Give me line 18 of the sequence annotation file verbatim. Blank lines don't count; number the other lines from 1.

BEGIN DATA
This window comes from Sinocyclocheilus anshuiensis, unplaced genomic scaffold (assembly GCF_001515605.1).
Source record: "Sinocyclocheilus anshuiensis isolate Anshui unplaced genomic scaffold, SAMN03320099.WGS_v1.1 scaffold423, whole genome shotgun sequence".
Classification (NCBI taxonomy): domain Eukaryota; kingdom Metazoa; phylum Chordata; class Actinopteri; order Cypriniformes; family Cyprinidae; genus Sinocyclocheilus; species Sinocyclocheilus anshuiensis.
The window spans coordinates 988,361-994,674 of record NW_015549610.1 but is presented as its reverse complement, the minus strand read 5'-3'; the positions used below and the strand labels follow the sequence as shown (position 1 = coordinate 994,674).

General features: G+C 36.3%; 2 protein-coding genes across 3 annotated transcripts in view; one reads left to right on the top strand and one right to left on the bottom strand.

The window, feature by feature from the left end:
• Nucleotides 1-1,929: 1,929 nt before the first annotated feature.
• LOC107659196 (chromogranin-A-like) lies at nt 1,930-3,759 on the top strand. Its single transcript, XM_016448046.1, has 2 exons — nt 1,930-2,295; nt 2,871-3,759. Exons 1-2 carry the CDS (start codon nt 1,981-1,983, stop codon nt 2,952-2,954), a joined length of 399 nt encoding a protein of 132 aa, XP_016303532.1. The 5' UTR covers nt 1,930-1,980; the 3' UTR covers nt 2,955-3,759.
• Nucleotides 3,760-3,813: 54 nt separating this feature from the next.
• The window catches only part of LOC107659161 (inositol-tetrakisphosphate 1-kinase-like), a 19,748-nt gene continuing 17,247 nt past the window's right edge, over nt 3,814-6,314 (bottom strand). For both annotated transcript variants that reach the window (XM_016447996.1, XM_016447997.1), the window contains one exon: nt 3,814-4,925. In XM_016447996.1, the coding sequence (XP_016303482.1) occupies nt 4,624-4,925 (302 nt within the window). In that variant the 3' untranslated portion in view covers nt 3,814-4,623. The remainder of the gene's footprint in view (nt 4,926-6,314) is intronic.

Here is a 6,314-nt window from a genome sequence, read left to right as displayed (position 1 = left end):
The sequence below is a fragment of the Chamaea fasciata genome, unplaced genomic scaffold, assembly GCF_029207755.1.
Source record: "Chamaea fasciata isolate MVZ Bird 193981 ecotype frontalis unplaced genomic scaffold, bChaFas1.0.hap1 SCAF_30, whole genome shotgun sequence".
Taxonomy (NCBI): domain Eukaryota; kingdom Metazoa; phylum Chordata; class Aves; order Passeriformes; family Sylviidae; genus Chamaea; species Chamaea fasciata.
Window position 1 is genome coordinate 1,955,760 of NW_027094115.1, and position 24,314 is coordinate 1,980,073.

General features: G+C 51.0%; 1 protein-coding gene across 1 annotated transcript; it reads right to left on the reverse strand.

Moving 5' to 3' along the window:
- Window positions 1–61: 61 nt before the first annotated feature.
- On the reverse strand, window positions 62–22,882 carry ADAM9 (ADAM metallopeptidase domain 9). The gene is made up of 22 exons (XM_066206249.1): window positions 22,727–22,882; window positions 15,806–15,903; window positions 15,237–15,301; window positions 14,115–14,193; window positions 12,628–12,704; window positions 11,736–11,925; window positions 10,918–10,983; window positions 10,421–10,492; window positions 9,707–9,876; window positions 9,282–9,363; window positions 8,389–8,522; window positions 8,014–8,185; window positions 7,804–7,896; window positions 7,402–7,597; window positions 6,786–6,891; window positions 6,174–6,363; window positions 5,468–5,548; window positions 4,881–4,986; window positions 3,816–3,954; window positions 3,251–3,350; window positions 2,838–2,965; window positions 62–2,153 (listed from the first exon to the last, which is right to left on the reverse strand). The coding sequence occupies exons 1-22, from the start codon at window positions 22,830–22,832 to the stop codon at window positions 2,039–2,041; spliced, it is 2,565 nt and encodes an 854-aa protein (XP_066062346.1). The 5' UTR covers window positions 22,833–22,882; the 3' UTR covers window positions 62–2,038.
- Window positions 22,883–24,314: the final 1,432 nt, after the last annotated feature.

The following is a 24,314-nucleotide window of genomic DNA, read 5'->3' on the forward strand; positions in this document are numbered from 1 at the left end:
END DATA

- Window positions 1–61: 61 nt before the first annotated feature.